I just finished reading Ulysses. After five months of slogging, here’s what I would say are the key takeaways from one of the world’s most revered and feared reads:
- James Joyce was as horny as the next guy, maybe more.
- Joyce should be worshiped as a feminist.
- If you’ve ever wished you could read somebody’s mind, Ulysses may cure you. The mind is the star of this 1922 banned book. But every mind needs its filter, the mouth, to regulate the flow, because so few of the thoughts that come out of it are worth the proverbial penny.
- Joyce needed an editor. More than Tolstoy, even, who I thought needed to scratch 100 pages from War And Peace.
- Joyce was purposely trying to play a great practical joke on the literati.
I’ve wanted to read Ulysses for my entire adult life, and my book club took it on this spring. Not far in the gang voted Joyce off the island. But I knew that I’d be unlikely to ever commit to it again. So I told everyone I was off to Dublin in my mind, and I’d be back when I was finished.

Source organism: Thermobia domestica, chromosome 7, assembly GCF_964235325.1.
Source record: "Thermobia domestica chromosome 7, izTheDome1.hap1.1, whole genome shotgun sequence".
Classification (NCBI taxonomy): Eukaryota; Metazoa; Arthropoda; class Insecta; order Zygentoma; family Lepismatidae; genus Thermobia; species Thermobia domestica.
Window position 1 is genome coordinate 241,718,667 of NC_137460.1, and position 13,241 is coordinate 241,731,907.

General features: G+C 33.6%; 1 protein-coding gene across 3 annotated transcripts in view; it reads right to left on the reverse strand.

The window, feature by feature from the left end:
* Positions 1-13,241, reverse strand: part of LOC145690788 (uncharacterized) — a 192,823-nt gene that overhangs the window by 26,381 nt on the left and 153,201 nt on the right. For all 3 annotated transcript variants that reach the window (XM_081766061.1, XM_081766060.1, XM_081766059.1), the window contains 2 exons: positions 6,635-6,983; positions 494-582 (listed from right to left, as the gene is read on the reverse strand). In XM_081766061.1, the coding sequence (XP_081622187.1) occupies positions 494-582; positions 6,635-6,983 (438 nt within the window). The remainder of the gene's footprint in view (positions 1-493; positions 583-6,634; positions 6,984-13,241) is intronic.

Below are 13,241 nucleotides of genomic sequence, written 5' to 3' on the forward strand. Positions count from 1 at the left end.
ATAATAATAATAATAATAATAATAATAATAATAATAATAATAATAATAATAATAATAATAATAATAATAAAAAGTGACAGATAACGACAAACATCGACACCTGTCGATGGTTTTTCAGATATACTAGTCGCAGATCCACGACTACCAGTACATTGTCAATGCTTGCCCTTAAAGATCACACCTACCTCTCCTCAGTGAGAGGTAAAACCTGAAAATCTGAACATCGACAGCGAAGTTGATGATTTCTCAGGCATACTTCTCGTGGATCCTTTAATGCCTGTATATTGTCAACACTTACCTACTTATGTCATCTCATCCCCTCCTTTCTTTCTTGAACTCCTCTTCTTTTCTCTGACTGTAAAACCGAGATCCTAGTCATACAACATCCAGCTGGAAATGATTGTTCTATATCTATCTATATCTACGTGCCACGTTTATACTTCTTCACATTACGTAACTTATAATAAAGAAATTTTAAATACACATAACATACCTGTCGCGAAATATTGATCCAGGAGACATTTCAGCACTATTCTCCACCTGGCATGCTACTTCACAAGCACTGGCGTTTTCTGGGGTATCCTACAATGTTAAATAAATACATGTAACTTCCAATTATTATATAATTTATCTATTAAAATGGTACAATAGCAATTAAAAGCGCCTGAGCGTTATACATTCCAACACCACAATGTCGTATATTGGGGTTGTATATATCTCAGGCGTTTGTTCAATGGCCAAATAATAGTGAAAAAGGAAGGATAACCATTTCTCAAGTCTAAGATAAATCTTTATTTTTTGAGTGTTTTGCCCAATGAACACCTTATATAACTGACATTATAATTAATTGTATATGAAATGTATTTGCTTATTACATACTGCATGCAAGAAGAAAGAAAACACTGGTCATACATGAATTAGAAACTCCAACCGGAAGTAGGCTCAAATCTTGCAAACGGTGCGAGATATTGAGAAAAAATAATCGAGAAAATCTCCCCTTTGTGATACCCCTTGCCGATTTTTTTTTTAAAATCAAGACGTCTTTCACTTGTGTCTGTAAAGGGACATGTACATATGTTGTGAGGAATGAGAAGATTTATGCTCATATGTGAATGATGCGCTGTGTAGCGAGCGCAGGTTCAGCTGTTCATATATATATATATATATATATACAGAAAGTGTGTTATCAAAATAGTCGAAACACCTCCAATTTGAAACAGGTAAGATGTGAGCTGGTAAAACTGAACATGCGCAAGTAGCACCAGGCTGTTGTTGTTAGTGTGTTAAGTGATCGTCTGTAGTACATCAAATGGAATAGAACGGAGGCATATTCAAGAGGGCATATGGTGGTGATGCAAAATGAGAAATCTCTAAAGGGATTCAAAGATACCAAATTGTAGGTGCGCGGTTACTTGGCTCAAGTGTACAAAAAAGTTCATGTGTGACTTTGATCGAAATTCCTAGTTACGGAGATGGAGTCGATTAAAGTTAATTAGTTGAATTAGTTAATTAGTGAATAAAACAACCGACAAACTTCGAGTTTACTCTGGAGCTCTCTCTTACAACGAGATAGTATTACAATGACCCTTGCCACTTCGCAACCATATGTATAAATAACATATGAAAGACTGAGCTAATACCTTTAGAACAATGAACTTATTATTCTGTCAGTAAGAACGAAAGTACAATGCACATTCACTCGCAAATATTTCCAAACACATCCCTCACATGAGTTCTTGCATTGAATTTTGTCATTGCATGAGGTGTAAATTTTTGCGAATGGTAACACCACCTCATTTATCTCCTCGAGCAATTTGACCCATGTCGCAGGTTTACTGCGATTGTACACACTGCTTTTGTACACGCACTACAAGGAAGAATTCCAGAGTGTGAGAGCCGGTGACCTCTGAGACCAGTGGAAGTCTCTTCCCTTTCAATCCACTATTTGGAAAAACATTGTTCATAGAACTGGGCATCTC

Everybody thinks you can’t understand Ulysses, so I know what you’re thinking. But the notion that Ulysses is unintelligible is a college English professor’s threat. I never felt lost. And I see what made this a great book. Stream of consciousness was new, and Joyce pulls English apart and reconstructs it like it’s German. The work is an encyclopedia of Irish pop culture of the time, and it’s unapologetically pornographic. But it feels purposely dense and obfuscating, and Joyce’s methods are no longer scandalous enough to warrant the uphill battle.
Still, it was a life goal, and I’m glad I did it.
Read a great book that you’ve always wanted to tackle. It feels great to tick something off the list, and even if you don’t like the book you’ll appreciate understanding why and being part of the conversation about it.
Tags: books, classic literature, James Joyce, Tolstoy, Ulysses, War And Peace